Apr 2, 2020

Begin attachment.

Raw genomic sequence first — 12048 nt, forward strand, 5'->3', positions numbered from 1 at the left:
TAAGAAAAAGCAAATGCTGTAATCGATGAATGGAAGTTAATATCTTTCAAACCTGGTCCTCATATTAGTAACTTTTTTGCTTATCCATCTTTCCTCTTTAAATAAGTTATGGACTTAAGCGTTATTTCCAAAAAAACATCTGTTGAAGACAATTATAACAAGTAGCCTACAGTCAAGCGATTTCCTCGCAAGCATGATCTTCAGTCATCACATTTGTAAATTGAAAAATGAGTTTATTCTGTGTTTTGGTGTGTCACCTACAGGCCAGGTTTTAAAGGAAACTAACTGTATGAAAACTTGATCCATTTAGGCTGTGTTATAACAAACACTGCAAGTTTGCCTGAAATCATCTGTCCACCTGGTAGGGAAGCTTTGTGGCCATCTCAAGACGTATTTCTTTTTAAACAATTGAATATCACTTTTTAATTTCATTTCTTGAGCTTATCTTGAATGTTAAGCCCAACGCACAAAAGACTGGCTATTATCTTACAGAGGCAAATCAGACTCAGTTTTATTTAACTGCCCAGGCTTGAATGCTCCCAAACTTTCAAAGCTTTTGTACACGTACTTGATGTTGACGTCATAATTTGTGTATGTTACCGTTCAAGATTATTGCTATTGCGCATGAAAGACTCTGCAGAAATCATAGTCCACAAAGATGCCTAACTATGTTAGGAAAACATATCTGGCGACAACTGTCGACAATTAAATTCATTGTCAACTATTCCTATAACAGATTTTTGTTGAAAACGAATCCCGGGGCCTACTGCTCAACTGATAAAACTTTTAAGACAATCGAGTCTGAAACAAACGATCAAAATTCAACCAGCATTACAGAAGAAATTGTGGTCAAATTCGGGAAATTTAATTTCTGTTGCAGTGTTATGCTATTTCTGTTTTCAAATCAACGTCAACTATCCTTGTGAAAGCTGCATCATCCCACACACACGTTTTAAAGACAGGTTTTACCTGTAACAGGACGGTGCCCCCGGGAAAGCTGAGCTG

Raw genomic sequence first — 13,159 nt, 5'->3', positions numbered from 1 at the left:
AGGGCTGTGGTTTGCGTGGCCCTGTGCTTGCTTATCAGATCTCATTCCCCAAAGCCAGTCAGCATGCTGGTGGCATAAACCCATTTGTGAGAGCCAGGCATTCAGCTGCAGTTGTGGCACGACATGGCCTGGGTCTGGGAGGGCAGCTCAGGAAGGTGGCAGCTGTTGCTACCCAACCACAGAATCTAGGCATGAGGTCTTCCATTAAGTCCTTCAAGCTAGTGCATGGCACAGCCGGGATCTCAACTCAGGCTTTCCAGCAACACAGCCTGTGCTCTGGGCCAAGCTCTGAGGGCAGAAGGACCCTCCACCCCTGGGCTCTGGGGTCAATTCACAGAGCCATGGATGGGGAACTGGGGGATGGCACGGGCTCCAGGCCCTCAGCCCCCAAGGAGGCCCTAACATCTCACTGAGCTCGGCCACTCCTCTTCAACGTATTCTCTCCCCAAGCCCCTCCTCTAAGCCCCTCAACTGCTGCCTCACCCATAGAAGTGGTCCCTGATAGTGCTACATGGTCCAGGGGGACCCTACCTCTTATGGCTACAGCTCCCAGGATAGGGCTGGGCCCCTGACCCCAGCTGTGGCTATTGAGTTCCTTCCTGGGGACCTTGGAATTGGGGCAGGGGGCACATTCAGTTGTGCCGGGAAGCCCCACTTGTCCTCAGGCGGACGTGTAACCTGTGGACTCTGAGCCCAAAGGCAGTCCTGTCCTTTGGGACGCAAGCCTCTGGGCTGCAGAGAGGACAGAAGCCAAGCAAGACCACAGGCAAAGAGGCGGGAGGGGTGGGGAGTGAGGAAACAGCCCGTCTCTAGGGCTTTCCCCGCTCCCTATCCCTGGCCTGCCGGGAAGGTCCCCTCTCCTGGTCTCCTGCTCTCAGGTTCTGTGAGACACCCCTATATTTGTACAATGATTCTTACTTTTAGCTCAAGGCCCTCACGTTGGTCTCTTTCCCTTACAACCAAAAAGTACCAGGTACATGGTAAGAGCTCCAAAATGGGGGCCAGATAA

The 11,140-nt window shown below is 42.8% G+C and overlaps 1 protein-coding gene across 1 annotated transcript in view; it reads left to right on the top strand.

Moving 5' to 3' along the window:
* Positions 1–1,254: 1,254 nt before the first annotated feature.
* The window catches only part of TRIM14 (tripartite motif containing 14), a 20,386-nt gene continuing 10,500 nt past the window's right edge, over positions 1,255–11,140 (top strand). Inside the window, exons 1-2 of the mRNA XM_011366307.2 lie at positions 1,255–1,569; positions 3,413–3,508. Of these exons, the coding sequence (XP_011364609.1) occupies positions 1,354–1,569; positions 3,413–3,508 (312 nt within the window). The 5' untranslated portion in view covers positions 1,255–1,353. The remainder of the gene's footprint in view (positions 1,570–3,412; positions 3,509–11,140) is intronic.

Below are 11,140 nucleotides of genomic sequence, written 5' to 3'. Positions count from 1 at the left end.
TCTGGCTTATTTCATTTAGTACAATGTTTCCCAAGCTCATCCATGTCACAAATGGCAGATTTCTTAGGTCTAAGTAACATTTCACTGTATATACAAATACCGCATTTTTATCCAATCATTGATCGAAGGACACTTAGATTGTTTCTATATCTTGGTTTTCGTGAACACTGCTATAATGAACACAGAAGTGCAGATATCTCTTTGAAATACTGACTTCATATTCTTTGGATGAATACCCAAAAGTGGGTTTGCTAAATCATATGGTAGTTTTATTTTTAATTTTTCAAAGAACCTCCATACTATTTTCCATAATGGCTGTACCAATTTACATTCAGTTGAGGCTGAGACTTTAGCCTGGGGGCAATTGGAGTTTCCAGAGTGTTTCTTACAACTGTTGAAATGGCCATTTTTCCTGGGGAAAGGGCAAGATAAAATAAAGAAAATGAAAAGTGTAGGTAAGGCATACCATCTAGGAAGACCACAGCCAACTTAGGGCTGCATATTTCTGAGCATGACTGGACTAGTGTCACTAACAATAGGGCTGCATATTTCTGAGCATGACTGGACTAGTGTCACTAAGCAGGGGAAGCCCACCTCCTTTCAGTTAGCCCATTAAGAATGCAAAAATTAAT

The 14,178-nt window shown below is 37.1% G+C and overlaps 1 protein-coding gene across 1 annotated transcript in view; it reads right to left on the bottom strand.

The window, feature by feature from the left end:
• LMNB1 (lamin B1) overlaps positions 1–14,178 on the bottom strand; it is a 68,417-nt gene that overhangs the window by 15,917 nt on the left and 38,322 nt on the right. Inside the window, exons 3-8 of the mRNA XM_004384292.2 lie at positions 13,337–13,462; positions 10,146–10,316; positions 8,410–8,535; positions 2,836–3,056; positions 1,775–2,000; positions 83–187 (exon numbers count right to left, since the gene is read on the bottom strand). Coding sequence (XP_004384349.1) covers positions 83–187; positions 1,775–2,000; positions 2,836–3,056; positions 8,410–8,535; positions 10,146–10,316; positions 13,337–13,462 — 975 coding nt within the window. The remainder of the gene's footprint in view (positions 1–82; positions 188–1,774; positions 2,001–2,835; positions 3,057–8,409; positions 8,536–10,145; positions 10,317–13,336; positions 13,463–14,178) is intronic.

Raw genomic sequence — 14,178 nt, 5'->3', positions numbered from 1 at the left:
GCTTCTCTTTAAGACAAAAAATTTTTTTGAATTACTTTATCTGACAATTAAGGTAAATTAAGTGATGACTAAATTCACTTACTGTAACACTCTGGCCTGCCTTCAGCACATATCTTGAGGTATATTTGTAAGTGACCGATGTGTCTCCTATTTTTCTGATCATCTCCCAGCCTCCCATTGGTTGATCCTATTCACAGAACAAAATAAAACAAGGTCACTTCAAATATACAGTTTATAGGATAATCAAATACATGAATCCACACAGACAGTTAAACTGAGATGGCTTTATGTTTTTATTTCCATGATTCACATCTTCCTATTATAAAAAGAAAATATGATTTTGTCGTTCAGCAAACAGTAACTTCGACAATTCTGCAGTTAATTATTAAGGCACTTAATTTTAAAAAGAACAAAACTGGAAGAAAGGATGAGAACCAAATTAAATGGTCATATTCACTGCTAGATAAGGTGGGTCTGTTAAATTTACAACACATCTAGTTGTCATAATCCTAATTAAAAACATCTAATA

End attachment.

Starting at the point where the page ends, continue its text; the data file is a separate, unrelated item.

As the coronavirus outbreak intensified earlier this year, drug maker Gilead Sciences sought and received an “orphan drug” designation for the antiviral drug remdesivir as a potential treatment for COVID-19. The orphan drug status gives a company a seven-year period of market exclusivity, when it alone can sell and profit from a treatment. But drugs only receive such a designation for rare diseases that affect fewer than 200,000 people — a number that was certain to be surpassed as the coronavirus outbreak grew worse. Obviously they knew the population was going to go far higher than that, but they got in under the wire,” says Robert Weissman, president of the consumer advocacy organization Public Citizen. “This drug has benefited from a huge amount of government funding on the research and development side.” After widespread public outrage, Gilead asked the Food and Drug Administration to rescind the orphan drug designation for remdesivir, but Weissman says the episode highlights the Trump administration’s inept response to the crisis, which has consistently privileged corporate profits over the wellbeing of average people.